In a practice that dates back to England and well before the US was ever formed, legal documents used to be bound in red tape. Maybe it was used to get the attention of the recipient or maybe to intimidate them, but over the years people have certainly gotten sick and tired of it.
Flash forward to more recent times where for a number of years, community banks have been asking regulators to cut the red tape and offer up regulatory relief.
Certainly, the situation has grown worse over the past 10Ys, with just the Call Report growing to more than 80 pages of forms and 670 pages of instructions, according to data from the ICBA.
If those figures aren't daunting enough, note that in a 2014 ICBA study, banks with assets of less than $500mm said that on average they spent 122 hours per year on the Call Report. That compares to banks with assets of $500mm or more having spent 274 hours per year. For the smallest banks, estimated preparation costs ran between $10K to nearly $15K, while banks with assets of $500mm or more estimated yearly preparation costs to be approximately $42K, according to the study.
After significant lobbying, regulators have taken note of community bank concerns. In early August, the FFIEC announced regulators were seeking public comment on proposed reforms to Call Reports. Under that proposal, banks with only domestic offices and with total assets of less than $1B would benefit from fewer reporting requirements. The proposed Call Report would remove approximately 40% of about 2,400 data items, create a new collection schedule and reduce the reporting frequency of certain information.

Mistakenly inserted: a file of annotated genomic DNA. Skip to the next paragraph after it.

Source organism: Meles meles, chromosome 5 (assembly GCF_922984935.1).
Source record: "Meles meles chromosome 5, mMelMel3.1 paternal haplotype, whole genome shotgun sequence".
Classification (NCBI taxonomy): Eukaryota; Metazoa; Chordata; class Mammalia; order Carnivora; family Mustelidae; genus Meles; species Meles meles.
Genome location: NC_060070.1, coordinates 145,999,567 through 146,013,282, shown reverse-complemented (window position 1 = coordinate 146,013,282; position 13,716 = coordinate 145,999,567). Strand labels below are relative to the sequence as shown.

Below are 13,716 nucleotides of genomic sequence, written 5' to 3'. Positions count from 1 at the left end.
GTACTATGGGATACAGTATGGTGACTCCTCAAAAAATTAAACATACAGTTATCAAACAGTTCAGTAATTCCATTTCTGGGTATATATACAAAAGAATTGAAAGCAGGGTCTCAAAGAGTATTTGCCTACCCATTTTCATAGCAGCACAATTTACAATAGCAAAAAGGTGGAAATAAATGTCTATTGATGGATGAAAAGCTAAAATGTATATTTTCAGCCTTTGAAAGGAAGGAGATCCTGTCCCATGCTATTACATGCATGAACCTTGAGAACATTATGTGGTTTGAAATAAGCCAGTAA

Even so, the proposed changes may not go far enough. It seems many of the pages eliminated were nearly always "N/A" or had "0" in them, so that doesn't save much time.
Other bank comments that came in during the open period looked to overall value of the reports. Suggestions included reducing Call Reports to semi-annual for smaller banks
Many community banks say they would like to see something akin to the 1040 EZ for simple tax filing. They suggest small banks should have an EZ form, while larger banks should go more toward itemization. While this sounds good, the data is used by multiple agencies for multiple reasons so the odds if we had to bet would be placed pretty low.
Bankers throughout the country truly appreciate the effort to reduce regulatory burden in any way, shape or form. No matter the ultimate outcome the simple act of trying has led to a better tone out there - at least from our point of view.
Certainly, banking is a heavily regulated industry and bankers know that is part of the industry. That said, any effort to reduce the point blank blast from the regulatory firehose of new rules and regulations is certainly welcome no matter the source.
Community bankers have plenty of stress these days around the business, as competition comes from all over the place. Every banker we know appreciates the work being done by regulators to reduce the burden as much-needed regulatory relief works through the system. We'll be watching closely to see what happens next and we'll keep our readers posted as things slowly progress and the red tape continues to be sliced up.